On February 28, 2017, Handoush filed a timely notice of appeal.

DISCUSSION

"There is a split of authority regarding the appropriate standard of review on whether a forum selection clause should be enforced through a motion to dismiss for forum non conveniens." ( Quanta Computer Inc. v. Japan Communications Inc. (2018) 21 Cal.App.5th 438, 446, 230 Cal.Rptr.3d 334.) "The majority of cases apply the abuse of discretion standard, not the substantial evidence standard." ( Korman v. Princess Cruise Lines, Ltd. (2019) 32 Cal.App.5th 206, 214, fn. 6, 243 Cal.Rptr.3d 668.) We do not resolve this dispute here because the trial court erroneously granted LFG’s motion under either standard.

"California favors contractual forum selection clauses so long as they are entered into freely and voluntarily, and their enforcement would not be unreasonable. [Citation.] This favorable treatment is attributed to our law’s devotion to the concept of one’s free right to contract, and flows from the important practical effect such contractual rights have on commerce generally." ( America Online, Inc. v. Superior Court (2001) 90 Cal.App.4th 1, 11, 108 Cal.Rptr.2d 699 ( AOL ).) But "California courts will refuse to defer to the selected forum if to do so would substantially diminish the rights of California residents in a way that violates our state’s public policy." ( Id. at p. 12, 108 Cal.Rptr.2d 699.)

A mandatory forum selection clause such as the one at issue here is generally given effect unless enforcement would be unreasonable or unfair, and the party opposing enforcement of the clause ordinarily bears the burden of proving why it should not be enforced.2 ( Verdugo v. Alliantgroup, L.P. (2015) 237 Cal.App.4th 141, 147, 187 Cal.Rptr.3d 613 ( Verdugo ).) However, the burden is "reversed when the claims at issue are based on unwaivable rights created by California statutes [in which case] the party seeking to enforce the forum selection clause bears the burden to show litigating the claims in the contractually designated forum ‘will not diminish in any way the substantive rights afforded ... under California law.’ " ( Ibid. , quoting Wimsatt v. Beverly Hills Weight etc. Internat., Inc. (1995) 32 Cal.App.4th 1511, 1522, 38 Cal.Rptr.2d 612 ( Wimsatt ).)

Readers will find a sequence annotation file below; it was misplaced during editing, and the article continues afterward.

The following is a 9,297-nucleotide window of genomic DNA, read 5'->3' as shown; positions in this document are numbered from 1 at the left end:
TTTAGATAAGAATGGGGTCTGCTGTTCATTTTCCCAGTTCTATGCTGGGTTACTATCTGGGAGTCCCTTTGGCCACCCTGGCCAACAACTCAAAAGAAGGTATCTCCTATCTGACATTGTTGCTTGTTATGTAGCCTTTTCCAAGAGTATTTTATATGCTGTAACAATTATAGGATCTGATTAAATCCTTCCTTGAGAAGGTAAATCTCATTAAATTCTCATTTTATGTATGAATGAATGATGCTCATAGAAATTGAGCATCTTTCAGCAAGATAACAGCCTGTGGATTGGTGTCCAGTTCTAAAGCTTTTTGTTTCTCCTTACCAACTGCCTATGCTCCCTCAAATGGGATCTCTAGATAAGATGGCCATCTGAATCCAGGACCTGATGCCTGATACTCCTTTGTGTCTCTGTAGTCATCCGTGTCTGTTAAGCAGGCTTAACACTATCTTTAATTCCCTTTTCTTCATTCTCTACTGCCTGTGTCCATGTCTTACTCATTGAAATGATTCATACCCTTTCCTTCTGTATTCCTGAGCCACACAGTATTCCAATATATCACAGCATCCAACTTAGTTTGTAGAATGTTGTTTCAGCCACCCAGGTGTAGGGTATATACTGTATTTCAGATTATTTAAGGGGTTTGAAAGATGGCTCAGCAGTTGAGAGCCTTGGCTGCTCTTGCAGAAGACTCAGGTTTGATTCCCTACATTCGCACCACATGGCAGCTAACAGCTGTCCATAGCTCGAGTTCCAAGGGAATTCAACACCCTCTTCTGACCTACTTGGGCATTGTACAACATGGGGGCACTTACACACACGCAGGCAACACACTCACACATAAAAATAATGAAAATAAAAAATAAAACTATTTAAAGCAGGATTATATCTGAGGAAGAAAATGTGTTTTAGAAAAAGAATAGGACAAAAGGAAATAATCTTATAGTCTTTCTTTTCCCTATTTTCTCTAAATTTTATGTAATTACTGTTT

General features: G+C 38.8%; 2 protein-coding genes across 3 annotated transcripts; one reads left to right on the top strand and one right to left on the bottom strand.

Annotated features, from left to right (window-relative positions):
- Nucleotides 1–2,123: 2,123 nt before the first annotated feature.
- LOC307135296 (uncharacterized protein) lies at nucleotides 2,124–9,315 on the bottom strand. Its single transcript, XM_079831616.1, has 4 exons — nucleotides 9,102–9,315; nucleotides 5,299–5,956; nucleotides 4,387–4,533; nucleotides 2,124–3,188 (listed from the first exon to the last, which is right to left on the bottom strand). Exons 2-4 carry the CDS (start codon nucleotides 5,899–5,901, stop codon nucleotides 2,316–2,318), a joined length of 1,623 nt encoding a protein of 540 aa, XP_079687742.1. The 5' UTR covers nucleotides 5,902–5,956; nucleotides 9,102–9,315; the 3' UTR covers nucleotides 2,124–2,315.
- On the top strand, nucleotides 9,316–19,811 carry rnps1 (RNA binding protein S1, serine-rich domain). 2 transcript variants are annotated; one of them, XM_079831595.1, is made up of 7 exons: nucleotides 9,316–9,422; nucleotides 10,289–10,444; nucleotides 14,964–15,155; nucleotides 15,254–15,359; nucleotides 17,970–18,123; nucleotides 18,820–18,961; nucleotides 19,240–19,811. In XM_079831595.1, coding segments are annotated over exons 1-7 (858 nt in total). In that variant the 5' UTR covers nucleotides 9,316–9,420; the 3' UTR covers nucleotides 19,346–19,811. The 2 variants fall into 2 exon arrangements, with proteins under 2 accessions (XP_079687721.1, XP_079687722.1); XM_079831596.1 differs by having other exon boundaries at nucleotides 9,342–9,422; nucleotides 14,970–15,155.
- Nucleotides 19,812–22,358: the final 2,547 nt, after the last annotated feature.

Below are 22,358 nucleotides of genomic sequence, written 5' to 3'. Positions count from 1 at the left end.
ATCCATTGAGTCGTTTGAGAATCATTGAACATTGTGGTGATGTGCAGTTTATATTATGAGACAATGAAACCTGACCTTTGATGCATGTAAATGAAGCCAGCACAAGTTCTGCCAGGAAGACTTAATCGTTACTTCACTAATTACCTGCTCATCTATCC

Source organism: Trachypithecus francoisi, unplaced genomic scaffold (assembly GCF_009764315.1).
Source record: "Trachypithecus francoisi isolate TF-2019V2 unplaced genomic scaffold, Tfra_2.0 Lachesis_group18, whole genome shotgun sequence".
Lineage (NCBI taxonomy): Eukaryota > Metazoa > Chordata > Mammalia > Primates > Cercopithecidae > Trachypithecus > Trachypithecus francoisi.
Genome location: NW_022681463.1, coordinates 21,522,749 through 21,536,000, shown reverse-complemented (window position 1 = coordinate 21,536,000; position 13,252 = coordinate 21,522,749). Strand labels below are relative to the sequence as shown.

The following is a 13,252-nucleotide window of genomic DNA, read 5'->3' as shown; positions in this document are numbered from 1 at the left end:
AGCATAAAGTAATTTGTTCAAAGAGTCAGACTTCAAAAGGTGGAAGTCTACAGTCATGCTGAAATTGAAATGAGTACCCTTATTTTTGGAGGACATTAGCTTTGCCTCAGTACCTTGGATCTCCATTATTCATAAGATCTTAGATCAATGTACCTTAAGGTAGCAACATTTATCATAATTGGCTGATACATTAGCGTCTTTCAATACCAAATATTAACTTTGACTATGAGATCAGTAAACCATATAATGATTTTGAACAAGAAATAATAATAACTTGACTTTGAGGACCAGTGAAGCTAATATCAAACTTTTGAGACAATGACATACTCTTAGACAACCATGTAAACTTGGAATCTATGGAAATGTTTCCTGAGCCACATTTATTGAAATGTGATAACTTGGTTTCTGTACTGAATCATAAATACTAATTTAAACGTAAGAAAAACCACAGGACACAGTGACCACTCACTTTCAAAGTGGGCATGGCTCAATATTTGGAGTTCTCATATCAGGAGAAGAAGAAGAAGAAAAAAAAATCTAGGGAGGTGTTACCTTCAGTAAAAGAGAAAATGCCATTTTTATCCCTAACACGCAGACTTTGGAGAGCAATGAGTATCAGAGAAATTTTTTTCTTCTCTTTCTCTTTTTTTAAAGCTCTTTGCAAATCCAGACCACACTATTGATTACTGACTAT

Handoush argues that the forum selection clause impacts his substantive rights under California law because it includes a predispute waiver of the right to a jury trial and such a right is unwaivable, even voluntarily, under California law. Accordingly, he argues the court erred in failing to place the burden on LFG to prove litigating in New York will not result in a diminution of his substantive rights under California law. LFG argues that Handoush’s case against LFG does not involve claims based on unwaivable rights under a statutory scheme such as those at issue in Verdugo , AOL , and Wimsatt , and therefore the burden should not shift to LFG. Although Handoush’s claims are not based on a statutory scheme,3 we find that enforcing the forum selection clause here would be contrary to California’s fundamental public policy protecting the jury trial right and prohibiting courts from enforcing predispute jury trial waivers.

A. Burden of Proof

In Wimsatt the court reversed an order dismissing a lawsuit alleging violations of California’s Franchise Investment Law ( Corp. Code, § 31000 et seq. ), finding that the defendant bore the burden to show litigation in the selected forum will not diminish the plaintiff’s substantive rights. ( Wimsatt , supra , 32 Cal.App.4th at pp. 1522, 1524, 38 Cal.Rptr.2d 612.) "One of the most important protections California offers its franchise citizens is an antiwaiver statute which voids any provision in a franchise agreement which waives any of the other protections afforded by the Franchise Investment Law. [Citation.] A forum selection clause, however, carries the potential to contravene this statute by placing litigation in a forum in which there is no guaranty that California’s franchise laws will be applied to a franchisee’s claims.... If a forum selection clause places in-state franchisees in an out-of-state forum which uses some balancing test (or equivalent) to determine that the law of the out-of-state forum should be used in place of California’s, then a forum selection clause in a franchise agreement will have effectively circumvented California’s antiwaiver statute.... [¶] ... [¶] Given California’s inability to guarantee application of its Franchise Investment Law in the contract forum, its courts must necessarily do the next best thing. In determining the ‘validity and enforceability’ of forum selection provisions in franchise agreements, its courts must put the burden on the franchisor to show that litigation in the contract forum will not diminish in any way the substantive rights afforded California franchisees under California law." ( Id. at pp. 1520–1522, fn., 38 Cal.Rptr.2d 612 omitted.)